Antikythera Mechanism may have timetabled ancient Olympic Games

The Antikythera Mechanism, a clockwork device made in Greece around 150–100 BC, astounded the world two years ago when scientists deduced how this machine was used to make complex astronomical time-reckonings. Now they say that the instrument, discovered in 1901 in a Mediterranean shipwreck, did much more than that.

Researchers have been trying to decode the mechanism’s inscriptions and functions for several years. Their latest findings reveal that it links the technical calendars used by astronomers to the everyday calendars that regulated ancient Greek society — most strikingly, the calendar that set the timing of the Olympic Games.

“The mechanism is full of surprises,” says Alexander Jones of the Institute for the Study of the Ancient World in New York, who is one of the decoding team. “The latest revelations establish its cultural origin for the first time.”

The Olympic Games marked the beginning of a four-year timespan called an Olympiad: a calendar system shared by all the Greek city-states, bringing some uniformity to the chronology of the Hellenistic world. The Games began on the full Moon closest to the summer solstice, which meant that calculating the timing required expertise in astronomy. The Olympic Games were the most prestigious of four sets of games in ancient Greece, called the Panhellenic Games. First recorded in 776 BC, the ancient Olympic Games continued until they were extinguished by a ban from the Christian Roman emperor Theodosius I in around 394 AD.

The latest decoding of the Antikythera Mechanism (see page 614), by British mathematician Tony Freeth of the film company Images First in London and his colleagues, casts fresh light on the way these calendar schemes were planned, used and integrated1. The device had intermeshed toothed wheels that represent calendar cycles. By turning the wheels, a user could figure out the relationships between astronomical cycles to deduce the relative positions of the Sun and Moon and forecast eclipses.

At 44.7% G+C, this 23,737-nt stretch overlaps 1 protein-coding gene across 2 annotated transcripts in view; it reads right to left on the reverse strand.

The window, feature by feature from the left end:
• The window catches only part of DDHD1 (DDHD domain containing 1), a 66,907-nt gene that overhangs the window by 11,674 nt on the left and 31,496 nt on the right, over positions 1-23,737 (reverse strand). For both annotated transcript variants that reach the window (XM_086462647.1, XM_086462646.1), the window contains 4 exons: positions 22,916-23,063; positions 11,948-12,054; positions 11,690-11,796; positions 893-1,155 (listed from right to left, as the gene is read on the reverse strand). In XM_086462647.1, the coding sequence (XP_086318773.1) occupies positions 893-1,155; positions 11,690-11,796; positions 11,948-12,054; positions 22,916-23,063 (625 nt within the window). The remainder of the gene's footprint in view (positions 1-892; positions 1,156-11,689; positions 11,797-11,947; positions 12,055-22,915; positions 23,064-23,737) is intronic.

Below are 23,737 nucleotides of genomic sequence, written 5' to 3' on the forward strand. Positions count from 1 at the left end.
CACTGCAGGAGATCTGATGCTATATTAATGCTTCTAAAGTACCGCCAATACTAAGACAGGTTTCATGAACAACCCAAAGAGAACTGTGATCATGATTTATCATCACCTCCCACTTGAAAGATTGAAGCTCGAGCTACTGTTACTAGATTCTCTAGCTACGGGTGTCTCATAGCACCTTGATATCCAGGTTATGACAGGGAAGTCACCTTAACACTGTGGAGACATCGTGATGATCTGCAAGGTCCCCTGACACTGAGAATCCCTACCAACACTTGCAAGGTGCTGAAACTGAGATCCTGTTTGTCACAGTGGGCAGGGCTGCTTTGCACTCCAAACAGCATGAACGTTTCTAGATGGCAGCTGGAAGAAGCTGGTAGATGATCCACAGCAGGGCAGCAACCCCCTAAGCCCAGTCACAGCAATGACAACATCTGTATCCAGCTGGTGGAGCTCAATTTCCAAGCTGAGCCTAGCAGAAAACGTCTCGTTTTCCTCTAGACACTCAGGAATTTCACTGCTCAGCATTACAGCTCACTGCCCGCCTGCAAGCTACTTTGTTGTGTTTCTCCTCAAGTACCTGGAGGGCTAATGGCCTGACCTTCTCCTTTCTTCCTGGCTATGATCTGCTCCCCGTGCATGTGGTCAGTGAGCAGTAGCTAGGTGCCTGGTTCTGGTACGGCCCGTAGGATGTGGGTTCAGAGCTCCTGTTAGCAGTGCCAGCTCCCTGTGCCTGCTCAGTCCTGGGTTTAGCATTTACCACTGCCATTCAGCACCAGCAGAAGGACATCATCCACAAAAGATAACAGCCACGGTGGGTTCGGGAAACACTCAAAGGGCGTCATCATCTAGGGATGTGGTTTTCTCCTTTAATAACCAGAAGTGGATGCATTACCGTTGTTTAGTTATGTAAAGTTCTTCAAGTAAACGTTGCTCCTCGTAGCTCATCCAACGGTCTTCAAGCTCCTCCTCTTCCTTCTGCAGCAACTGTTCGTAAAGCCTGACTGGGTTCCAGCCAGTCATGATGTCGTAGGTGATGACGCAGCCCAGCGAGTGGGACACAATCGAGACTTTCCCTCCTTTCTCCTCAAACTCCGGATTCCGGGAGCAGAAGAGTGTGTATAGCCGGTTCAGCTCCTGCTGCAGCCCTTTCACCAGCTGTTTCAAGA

But after two millennia under the sea off the island of Antikythera, near Crete, all that remains of the device are 82 fragments of flaking bronze, including parts of 30 gear-wheels2. The numbers of gear teeth are crucial, but must be inferred from the partial wheels that remain. And most of the inscriptions are hidden under corrosion and surface accretions. To read them, the researchers used a method called microfocus X-ray computed tomography, which provides X-ray images of slices through the sample, revealing inscriptions buried beneath the mechanism’s surface.

In 2006, Freeth was part of a team that used this and other techniques to figure out much of the mechanism’s function, showing it to be an instrument of unparalleled sophistication in antiquity, more or less unrivalled until the clockwork mechanisms of the later Middle Ages3.

Now they say that the device was even more sophisticated than that — it unites abstruse astronomical determinations of time with the calendar of civic society. Another ancient Greek calendar cycle, called the Metonic cycle, was established to cope with the incommensurability of the lunar cycle and the solar year — the period of Earth’s rotation around the Sun, as determined, say, by the time between successive summer solstices. One Metonic period is equal to 235 lunar months, which is almost exactly 19 solar years. The Metonic cycle, thought previously to be used only by astronomers, is represented on a dial on the Antikythera Mechanism. But this dial now turns out to be inscribed with the names of months in a regional calendar used in Corinthian colonies in northwest Greece — providing evidence that the device was used for mundane reckonings, and giving a surprising clue to its origin.

As most of the cargo of the Antikythera wreck was from the eastern Mediterranean, researchers had thought that this was where the Mechanism originated too. But Freeth and his team now think that the instrument may have come from Syracuse in Sicily, the Corinthian colony where Archimedes devised a planetarium in the third century BC. “Archimedes died at the siege of Syracuse in 212 BC, so we are confident that he did not make the mechanism,” says Freeth. “But it is possible that it came from a heritage of instrument-making that originated with him in Syracuse. It is an attractive idea, but purely speculative at present.”

The Olympiad cycle appears on a subsidiary dial inside the Metonic dial, previously thought to represent an improvement on the Metonic cycle called the Callippic cycle. “It really surprised us to discover that it showed the four-year cycle of ancient Greek games”, says Freeth. “The mechanism always produces more surprises.”

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